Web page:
Well-known Wilkes-Barre Doctor Dies At 81
Dr. George Moses loved being a surgeon. He liked helping people. He enjoyed supporting charitable causes.
A well-known local doctor for decades, Moses died unexpectedly Tuesday at his home in Wilkes-Barre. He was 81.
Moses was the longtime chief of staff of the former Mercy Hospital in Wilkes-Barre, earning the nickname “Mr. Mercy Hospital.” Moses was a driving force behind an annual high school basketball all-star game that bears his name and has raised more than $1 million to help local families facing medical hardships.
“His death will be felt by everyone in this community in one way or another,” said Moses’ brother, John, a prominent attorney based in
Wilkes-Barre. “He was very well-known and committed to the community. Everybody just loved him. He was just a good guy.”
A legendary area doctor, Moses was perhaps best known for his devotion to Mercy Hospital in South Wilkes-Barre, which eventually was acquired by Geisinger Health System.
The hospital was founded in 1898 by the Sisters of Mercy to treat local coal miners and Moses tried to keep the compassionate history going. He formed great bonds with the nuns and volunteered his services to the hospital’s Catherine McAuley Clinic, which provided free medical care to Luzerne County residents without health insurance.
Moses lived his whole life in Wilkes-Barre, except when he attended Thomas Jefferson School of Medicine in Philadelphia, his brother noted. Prior to medical school, he attended St. Nicholas High School and then King’s College in Wilkes-Barre.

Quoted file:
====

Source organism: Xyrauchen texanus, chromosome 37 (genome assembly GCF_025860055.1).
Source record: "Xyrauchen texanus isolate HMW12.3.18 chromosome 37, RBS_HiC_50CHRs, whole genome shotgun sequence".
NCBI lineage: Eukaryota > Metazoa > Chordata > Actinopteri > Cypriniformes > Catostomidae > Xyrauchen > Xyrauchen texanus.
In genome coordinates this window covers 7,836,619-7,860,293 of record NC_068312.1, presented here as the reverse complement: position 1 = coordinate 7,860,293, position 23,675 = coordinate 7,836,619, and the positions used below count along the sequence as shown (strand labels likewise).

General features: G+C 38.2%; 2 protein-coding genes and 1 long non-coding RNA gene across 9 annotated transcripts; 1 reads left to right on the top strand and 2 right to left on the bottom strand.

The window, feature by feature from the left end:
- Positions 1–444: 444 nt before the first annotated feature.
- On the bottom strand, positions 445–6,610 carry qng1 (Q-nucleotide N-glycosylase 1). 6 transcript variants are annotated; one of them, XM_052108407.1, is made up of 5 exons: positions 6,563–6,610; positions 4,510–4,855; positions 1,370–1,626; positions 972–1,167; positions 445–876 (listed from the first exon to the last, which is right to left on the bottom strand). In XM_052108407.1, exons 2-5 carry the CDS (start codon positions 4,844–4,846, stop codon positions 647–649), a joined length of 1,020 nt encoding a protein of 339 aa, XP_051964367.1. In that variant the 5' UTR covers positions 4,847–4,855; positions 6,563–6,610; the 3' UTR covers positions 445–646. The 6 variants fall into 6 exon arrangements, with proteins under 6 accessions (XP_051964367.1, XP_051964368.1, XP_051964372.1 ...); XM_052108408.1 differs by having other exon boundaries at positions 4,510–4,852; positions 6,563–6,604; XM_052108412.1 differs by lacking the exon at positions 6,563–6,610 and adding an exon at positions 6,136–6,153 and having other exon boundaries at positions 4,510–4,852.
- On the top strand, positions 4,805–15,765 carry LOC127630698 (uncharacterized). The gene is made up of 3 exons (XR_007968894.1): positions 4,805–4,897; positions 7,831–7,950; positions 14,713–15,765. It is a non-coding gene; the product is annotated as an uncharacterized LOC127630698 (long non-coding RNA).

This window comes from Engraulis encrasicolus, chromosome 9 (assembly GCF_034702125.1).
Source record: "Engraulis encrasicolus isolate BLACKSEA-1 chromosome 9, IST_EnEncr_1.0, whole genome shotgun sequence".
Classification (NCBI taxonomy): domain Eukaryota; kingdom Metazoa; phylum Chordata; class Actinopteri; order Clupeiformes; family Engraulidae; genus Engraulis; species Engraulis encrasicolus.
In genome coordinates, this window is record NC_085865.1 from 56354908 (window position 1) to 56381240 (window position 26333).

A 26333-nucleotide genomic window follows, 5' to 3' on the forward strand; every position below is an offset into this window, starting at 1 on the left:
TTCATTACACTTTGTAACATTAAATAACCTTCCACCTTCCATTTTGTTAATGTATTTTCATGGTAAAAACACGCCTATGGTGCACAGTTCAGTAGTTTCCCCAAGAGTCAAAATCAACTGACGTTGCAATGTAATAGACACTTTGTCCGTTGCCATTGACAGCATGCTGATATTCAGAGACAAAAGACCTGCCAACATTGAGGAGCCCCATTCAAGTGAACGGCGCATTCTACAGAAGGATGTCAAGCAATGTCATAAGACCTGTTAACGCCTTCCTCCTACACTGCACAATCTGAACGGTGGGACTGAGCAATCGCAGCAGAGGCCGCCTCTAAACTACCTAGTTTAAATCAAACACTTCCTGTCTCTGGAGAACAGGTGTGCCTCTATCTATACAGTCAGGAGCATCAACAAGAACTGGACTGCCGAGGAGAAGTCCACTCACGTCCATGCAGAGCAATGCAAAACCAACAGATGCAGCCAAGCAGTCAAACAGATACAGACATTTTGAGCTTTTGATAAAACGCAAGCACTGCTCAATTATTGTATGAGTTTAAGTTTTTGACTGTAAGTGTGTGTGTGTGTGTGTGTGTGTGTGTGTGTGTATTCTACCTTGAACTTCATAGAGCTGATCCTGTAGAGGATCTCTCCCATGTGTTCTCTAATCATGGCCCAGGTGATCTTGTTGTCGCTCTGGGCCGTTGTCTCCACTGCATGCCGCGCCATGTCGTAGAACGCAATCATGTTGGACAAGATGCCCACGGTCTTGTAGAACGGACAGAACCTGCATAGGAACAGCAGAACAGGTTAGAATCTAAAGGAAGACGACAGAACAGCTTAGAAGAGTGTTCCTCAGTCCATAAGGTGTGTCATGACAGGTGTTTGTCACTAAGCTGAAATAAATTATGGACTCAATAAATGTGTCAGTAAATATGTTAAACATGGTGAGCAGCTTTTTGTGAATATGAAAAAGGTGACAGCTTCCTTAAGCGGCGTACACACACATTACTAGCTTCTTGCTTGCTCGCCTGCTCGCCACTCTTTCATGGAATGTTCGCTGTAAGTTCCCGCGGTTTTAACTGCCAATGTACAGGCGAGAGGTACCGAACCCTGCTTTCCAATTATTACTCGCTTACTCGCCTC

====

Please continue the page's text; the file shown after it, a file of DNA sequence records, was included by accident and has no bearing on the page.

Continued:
Outside of his medical service, Moses dedicated himself to helping area charitable causes.
The Dr. George P. Moses Senior All-Star Classic — a high school basketball game for the area’s best players which is co-sponsored by The Citizens’ Voice and the Wyoming Valley Athletic Association — has raised over $1 million the past 49 years.
Neil Corbett, former Citizens’ Voice sports editor and current member of the Wyoming Valley Athletic Association, called Moses a “champion” for the area’s less fortunate.
At fundraising dinners for various local causes, Moses often served as emcee and toastmaster.
He loved to read, was a fan of Shakespeare and carried around index cards with inspirational quotes, those who knew him say.
Beyond medicine, Moses made an big impact on area sports, serving as a mentor to the area’s youth. He was also a founding member of the Luzerne County Sports Hall of Fame.
Moses served as the team doctor for GAR’s football squad for more than 25 years and helped the players on and off the field, said Tony Khalife, former GAR football coach.
“He was always a great guy to be around. He was the best team doctor you could possibly have. He knew football and what it took to get a player back on the field safely,” Khalife said.
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